Injustice, discrimination, misunderstanding and violence– these are the words homosexuals in Uganda have to deal with every day, every hour, every second.

When I started to research for my blog post I had not really an idea where this journey will going to. Then I discovered by coincidence a map about „penalties targeting gays and lesbians in Africa“. I looked at further blogs and articles: One shocking story followed the next but then I stopped by an article on „Spiegel online“ by Johannes Korge.

The author analyze the situation and living of homosexuals in Uganda’s capital Kampala. Furthermore he focus on a young strong-minded lesbian- called Biggie, 29- and her difficult way of living since her coming-out 3 years ago.

The local government consider to confine gays and lesbians- in Uganda called „Kuchus“- to prison. Lifelong. Only because they are what they are.

In 2010 a newspaper called for the hounding of homosexuals and tried to enforce a law for the death penalty.

As a result the primary life of homosexuals can only occurs in the underground. Parties are organized in private houses- entry is only possible with invitation and codeword.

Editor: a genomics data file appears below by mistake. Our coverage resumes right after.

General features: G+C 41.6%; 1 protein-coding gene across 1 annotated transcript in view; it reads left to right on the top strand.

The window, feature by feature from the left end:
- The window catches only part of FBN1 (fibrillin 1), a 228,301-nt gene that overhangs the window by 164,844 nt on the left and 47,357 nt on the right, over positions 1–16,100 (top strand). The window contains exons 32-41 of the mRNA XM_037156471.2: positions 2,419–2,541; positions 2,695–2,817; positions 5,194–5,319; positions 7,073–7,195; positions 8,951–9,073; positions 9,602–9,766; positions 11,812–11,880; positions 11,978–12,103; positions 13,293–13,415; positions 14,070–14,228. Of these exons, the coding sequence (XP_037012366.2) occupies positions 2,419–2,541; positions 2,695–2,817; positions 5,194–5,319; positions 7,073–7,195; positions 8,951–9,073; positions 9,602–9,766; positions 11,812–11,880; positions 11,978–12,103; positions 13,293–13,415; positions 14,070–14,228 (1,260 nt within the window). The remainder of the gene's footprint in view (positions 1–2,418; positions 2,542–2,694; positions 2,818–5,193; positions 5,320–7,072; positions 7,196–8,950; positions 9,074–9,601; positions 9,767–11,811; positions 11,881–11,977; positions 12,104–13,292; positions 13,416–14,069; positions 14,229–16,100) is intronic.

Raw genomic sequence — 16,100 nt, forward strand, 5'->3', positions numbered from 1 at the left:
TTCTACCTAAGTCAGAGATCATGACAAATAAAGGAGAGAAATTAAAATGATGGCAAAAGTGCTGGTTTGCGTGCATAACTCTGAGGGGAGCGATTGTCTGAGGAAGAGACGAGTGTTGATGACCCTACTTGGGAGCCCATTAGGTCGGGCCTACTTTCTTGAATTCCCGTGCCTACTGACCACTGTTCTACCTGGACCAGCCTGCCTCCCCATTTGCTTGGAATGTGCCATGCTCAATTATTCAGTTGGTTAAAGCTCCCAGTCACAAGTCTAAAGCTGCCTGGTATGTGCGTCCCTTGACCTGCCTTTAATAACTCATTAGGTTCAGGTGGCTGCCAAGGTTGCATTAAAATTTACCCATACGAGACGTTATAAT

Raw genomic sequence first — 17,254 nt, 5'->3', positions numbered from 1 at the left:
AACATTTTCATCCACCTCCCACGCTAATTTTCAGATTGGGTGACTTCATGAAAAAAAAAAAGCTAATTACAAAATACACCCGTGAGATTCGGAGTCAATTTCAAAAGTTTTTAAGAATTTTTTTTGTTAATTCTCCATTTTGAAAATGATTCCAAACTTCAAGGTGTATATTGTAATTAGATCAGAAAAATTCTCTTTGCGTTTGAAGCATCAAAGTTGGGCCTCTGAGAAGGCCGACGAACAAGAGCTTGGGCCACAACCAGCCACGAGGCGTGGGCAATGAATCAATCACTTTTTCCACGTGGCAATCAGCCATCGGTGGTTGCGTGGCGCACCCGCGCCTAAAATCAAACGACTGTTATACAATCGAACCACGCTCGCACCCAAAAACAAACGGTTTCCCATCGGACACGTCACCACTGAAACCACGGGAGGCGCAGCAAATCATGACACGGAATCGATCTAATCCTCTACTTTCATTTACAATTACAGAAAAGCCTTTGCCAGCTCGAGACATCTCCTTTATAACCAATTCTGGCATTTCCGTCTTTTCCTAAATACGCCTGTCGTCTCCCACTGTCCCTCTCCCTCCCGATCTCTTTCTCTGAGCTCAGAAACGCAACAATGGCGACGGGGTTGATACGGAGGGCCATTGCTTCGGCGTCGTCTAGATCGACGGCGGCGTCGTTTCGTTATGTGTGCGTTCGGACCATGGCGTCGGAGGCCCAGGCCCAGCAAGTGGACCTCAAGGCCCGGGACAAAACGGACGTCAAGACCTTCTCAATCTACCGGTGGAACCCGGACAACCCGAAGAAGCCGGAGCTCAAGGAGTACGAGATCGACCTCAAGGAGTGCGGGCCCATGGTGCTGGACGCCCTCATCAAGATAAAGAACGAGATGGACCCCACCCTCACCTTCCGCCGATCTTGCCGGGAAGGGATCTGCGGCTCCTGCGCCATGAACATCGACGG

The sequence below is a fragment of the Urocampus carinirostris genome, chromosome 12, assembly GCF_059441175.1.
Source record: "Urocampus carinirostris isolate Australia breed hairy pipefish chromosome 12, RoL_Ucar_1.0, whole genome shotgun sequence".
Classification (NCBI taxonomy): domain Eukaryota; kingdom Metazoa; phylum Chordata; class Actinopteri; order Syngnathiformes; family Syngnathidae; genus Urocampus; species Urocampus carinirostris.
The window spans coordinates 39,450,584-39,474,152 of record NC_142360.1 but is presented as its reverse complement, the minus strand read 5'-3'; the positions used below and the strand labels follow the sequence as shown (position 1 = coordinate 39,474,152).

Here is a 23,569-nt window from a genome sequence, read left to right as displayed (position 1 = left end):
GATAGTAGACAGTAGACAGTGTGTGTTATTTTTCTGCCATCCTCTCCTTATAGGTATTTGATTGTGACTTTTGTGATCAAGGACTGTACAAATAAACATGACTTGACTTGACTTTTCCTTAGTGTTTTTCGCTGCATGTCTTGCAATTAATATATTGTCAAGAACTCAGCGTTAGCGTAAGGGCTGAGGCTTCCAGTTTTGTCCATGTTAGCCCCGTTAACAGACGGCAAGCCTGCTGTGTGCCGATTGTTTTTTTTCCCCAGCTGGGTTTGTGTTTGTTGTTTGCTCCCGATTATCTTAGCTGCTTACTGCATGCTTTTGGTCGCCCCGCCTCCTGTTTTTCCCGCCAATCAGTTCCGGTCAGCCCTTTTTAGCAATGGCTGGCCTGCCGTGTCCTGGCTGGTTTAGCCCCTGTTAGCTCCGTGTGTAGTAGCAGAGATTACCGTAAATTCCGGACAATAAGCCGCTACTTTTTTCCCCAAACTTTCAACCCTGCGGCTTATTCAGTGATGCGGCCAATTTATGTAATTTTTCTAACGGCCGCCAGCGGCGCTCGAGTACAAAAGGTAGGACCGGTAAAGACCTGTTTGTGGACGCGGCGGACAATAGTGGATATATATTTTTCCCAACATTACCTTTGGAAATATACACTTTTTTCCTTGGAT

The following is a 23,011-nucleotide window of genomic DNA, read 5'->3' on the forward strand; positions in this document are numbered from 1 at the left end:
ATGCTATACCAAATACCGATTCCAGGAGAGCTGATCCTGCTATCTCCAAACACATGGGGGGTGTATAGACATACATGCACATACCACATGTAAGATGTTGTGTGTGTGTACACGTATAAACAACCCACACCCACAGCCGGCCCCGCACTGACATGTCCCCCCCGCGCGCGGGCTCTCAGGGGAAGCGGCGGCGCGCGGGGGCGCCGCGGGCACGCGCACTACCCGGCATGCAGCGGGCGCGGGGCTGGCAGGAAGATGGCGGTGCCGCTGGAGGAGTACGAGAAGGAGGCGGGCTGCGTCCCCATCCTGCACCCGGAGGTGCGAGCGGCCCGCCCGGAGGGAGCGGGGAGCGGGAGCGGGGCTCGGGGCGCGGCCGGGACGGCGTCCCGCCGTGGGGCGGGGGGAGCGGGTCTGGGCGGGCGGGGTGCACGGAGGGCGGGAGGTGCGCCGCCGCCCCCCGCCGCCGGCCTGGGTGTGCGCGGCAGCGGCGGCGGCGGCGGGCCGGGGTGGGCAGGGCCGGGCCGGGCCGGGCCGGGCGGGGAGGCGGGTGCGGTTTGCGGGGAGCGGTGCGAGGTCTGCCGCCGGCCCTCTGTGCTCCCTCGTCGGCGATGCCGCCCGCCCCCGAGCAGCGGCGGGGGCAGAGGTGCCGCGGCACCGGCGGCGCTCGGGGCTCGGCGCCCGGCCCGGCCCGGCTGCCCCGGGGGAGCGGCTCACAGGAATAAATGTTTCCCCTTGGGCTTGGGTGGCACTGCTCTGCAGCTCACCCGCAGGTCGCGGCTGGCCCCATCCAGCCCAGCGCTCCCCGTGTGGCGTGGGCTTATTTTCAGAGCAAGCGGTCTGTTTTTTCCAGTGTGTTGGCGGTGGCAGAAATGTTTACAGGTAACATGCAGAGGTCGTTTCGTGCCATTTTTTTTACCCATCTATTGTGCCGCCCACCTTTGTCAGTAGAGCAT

On the 26. January 2011 the discrimination reached his hight. David Kato- a teacher and activist identified himself as „first openly gay Ugandan“ had to die. His skull had been crushed with a hammer. According to the police a random attack.

Two american directors- Malika Zouhall-Worrall and Katherine Fairfax-Wright shot a documentary film titled „call me a Kuchu“ released in 2012. It reports on the homosexual discrimination in Uganda and points out the brutal conflict some humans have to deal with.

It might be a loud appeal not only to Kampala’s residents in fact to the rest of the world.

One of the late David Kato’s quotation states:

They kept on saying we are not here. But as of late, we are here.” — David Kato

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